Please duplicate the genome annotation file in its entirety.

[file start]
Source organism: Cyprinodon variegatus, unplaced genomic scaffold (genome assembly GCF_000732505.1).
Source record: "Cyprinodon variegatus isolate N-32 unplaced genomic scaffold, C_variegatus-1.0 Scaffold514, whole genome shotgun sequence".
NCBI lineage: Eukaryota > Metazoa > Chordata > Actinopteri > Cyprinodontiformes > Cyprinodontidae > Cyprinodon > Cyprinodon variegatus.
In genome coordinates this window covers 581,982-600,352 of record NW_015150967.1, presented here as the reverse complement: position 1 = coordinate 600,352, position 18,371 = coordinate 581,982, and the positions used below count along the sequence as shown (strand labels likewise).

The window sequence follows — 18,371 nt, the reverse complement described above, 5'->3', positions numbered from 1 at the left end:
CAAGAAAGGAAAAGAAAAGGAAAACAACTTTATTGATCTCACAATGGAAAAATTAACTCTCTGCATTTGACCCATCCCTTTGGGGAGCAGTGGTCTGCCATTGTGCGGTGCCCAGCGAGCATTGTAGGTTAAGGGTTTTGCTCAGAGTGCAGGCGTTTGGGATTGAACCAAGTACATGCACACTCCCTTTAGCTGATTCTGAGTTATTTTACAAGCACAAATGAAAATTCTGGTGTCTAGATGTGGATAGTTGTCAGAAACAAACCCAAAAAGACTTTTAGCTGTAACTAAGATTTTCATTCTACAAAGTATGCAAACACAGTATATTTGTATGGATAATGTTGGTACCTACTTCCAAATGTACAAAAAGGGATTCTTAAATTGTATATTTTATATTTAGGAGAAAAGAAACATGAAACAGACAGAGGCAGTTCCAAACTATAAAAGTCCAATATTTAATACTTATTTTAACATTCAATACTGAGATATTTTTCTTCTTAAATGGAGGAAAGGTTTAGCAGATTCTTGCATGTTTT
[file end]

Source organism: Cyprinodon variegatus, unplaced genomic scaffold (genome assembly GCF_000732505.1).
Source record: "Cyprinodon variegatus isolate N-32 unplaced genomic scaffold, C_variegatus-1.0 Scaffold514, whole genome shotgun sequence".
NCBI lineage: Eukaryota > Metazoa > Chordata > Actinopteri > Cyprinodontiformes > Cyprinodontidae > Cyprinodon > Cyprinodon variegatus.
In genome coordinates this window covers 581,982-600,352 of record NW_015150967.1, presented here as the reverse complement: position 1 = coordinate 600,352, position 18,371 = coordinate 581,982, and the positions used below count along the sequence as shown (strand labels likewise).

The window sequence follows — 18,371 nt, the reverse complement described above, 5'->3', positions numbered from 1 at the left end:
CAAGAAAGGAAAAGAAAAGGAAAACAACTTTATTGATCTCACAATGGAAAAATTAACTCTCTGCATTTGACCCATCCCTTTGGGGAGCAGTGGTCTGCCATTGTGCGGTGCCCAGCGAGCATTGTAGGTTAAGGGTTTTGCTCAGAGTGCAGGCGTTTGGGATTGAACCAAGTACATGCACACTCCCTTTAGCTGATTCTGAGTTATTTTACAAGCACAAATGAAAATTCTGGTGTCTAGATGTGGATAGTTGTCAGAAACAAACCCAAAAAGACTTTTAGCTGTAACTAAGATTTTCATTCTACAAAGTATGCAAACACAGTATATTTGTATGGATAATGTTGGTACCTACTTCCAAATGTACAAAAAGGGATTCTTAAATTGTATATTTTATATTTAGGAGAAAAGAAACATGAAACAGACAGAGGCAGTTCCAAACTATAAAAGTCCAATATTTAATACTTATTTTAACATTCAATACTGAGATATTTTTCTTCTTAAATGGAGGAAAGGTTTAGCAGATTCTTGCATGTTTT